Extended Data Fig. 4 RNA velocity analysis of a divergent clone and regulatory programs of exhaustion.

(a) Heat maps depict the gene expression program of a gp33–reactive divergent clone, differentiating from the Texint stage into either Texterm or TexKLR fates (left). Pseudotime order (direction of differentiation) was determined by RNA velocity analysis and is presented on a UMAP (right). (b) UMAPs of gp33+ CD8+ T cells from Arm infection at D8 and D21 and gp33 at D21. Color gradient (RNA velocity pseudotime order) indicates directions of T cell differentiation fates determined by RNA velocity analysis. (c) UMAP of scATAC-seq results of D8 and D21 gp33+ and gp33T cells from Cl13 infection. UMAP is colored by the annotated T cell subsets. Small UMAPs (right) show T cells that originate from the indicated gp33 fractions and timepoints. (d) Heat map of Peak score values at the unique open chromatin regions (OCRs) of the T cell subsets determined by scATAC-seq with a list of annotated putative target genes based on proximity (left, log2 FC > 1, FDR < 0.05, p-values determined by two-sided Wilcoxon Rank Sum test and adjusted using the Benjamini & Hochberg procedure to obtain FDRs). Heat map of motif enrichment results at the unique OCR sets of the annotated T cell subsets (right, p-values determined by hypergeometric enrichment and adjusted using the Bonferroni correction method). (e) Upset plot of differentially accessible OCRs relative to Tnaive at the Tox gene locus and their overlap among the different Tex subsets (log2 FC > 1, FDR < 0.01, p-values determined by two-sided Wilcoxon Rank Sum test and adjusted using the Benjamini & Hochberg procedure to obtain FDRs). Violin plot shows the gene expression level of Tox in the identified Tex subsets. Box center line, median; box limits, upper and lower quartiles; box whiskers, 1.5× interquartile range.

Extended Data Fig. 5 Molecular programs of early effector- and progenitor-exhausted T cells and fate mapping experiments.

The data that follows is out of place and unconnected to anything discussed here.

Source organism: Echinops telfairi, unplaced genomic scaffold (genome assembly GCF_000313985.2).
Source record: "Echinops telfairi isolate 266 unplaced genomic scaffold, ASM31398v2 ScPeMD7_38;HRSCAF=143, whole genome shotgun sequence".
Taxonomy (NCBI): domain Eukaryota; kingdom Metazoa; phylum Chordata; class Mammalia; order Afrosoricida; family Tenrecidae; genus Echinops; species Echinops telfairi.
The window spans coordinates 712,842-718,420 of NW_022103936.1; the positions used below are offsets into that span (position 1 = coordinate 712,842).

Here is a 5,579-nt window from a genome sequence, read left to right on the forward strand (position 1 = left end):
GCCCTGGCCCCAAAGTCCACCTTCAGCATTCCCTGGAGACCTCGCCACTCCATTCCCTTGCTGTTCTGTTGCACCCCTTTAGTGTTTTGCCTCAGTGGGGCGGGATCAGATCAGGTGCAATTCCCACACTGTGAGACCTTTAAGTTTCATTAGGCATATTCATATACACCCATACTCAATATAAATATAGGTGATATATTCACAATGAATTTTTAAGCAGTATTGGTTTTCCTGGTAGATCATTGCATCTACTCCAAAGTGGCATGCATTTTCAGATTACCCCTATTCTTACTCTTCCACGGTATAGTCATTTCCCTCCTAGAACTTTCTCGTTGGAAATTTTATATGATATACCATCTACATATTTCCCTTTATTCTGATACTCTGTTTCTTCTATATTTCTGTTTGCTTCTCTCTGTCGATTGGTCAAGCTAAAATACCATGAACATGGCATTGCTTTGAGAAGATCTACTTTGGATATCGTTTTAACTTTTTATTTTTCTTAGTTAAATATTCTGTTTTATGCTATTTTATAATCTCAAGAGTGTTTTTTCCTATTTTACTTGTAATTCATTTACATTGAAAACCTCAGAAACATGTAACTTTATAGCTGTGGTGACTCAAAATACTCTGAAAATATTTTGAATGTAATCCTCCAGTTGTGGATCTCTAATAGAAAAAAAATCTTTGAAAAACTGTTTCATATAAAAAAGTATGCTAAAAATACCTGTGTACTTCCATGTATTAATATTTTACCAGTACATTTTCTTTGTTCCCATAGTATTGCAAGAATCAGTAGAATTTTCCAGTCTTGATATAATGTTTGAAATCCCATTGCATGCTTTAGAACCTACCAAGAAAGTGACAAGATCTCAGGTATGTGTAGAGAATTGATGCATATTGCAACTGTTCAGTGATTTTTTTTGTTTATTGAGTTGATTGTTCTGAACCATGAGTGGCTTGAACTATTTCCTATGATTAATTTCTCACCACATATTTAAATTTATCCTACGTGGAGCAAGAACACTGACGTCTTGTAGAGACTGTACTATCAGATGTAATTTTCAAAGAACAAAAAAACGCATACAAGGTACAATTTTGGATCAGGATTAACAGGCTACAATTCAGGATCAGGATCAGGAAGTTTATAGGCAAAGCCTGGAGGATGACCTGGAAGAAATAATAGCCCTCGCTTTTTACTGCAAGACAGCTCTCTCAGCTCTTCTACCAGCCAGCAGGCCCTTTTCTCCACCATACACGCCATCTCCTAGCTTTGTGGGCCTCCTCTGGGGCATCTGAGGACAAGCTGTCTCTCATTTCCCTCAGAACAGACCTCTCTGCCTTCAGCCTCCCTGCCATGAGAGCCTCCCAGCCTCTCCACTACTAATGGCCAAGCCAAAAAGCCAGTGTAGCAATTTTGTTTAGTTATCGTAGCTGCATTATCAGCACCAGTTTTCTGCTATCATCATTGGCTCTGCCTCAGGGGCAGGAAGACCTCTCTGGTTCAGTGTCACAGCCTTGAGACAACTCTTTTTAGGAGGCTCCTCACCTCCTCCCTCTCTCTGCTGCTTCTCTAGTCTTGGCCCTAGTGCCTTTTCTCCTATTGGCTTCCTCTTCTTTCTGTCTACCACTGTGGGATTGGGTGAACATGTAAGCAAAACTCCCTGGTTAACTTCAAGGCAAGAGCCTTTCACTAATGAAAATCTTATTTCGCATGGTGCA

(a) UMAPs of scATAC-seq (left) and scRNA-seq (right) results from the infection models. Small UMAPs are colored by sample of origin (bottom). (b) Stacked bar plot depicts the phenotypic distribution of gp33+ CD8 T cells from scRNA-seq. (c) Volcano plot of differentially expressed genes (DEGs) between memory precursor T cells (Tmp) from Arm and the precursor exhausted T cells (Texprec) from Cl13 infections (top left). Differential gene expression analyses were performed as follows: log2 FC > 0.25, Bonferroni adjusted p-value < 0.05, p-values determined by two-sided Wilcoxon Rank Sum test. Ingenuity pathway analyses of the Tmp andTexprec specific gene sets. Volcano plot of the differential open chromatin regions (OCRs) of the Tmp and Texprec populations (top right). Differential OCR analyses were performed as follows: log2 FC > 1, FDR < 0.1, p-values determined by two-sided Wilcoxon Rank Sum test and adjusted using the Benjamini & Hochberg procedure to obtain FDRs. Enriched transcription factor (TF) motifs in specific OCRs of Tmp andTexprec subsets are shown (p-values determined by hypergeometric enrichment and adjusted using the Bonferroni correction method). (d) DEGs between the D8 effector T cells (Teff) from Arm and early effector Tex cells (Texeeff) from Cl13 infections (top left). Same statistical approach was used as in (c). Ingenuity pathway analyses of the Teff and Texeeff specific gene sets (bottom left). Volcano plot depicts the differentially accessible OCRs of Teff and Texeeff populations (right). Same statistical approach was used as in (c). Enriched TF motifs in Teff and Texeeff specific OCR sets (p-values determined by hypergeometric enrichment and adjusted using the Bonferroni correction method). (e) Expression of the indicated genes profiled by scRNA-seq. Box center line, mean; limits, upper and lower quartiles; whiskers, minimum and maximum values. (f) Schematic of the Texeeff adoptive transfer experiment with pre-transfer sorting strategy (top). Representative flow cytometry plots show the analysis of the phenotypic content of recovered T cells. Stacked bar plots show the phenotypic distribution from 3 biologically independent animals (mean % of each subset is shown with SDs). (g) Heat map of differentially expressed TFs in Tex subsets. (h) Upset plot of differentially accessible OCRs of TexKLR and Texterm relative to Texint (log2 FC > 1, FDR < 0.01, p-values determined by two-sided Wilcoxon Rank Sum test and adjusted using the Benjamini & Hochberg procedure to obtain FDRs) and their overlap. (i) Schematic of lineage tracing experiment (left). Gating strategy to analyze tdTomato+ fractions of Tex subsets. Boxplot of the % of tdTomato+ Tex subsets are shown. Box center line, mean; limits, upper and lower quartiles; whiskers, minimum and maximum values (n = 4 biologically independent animals).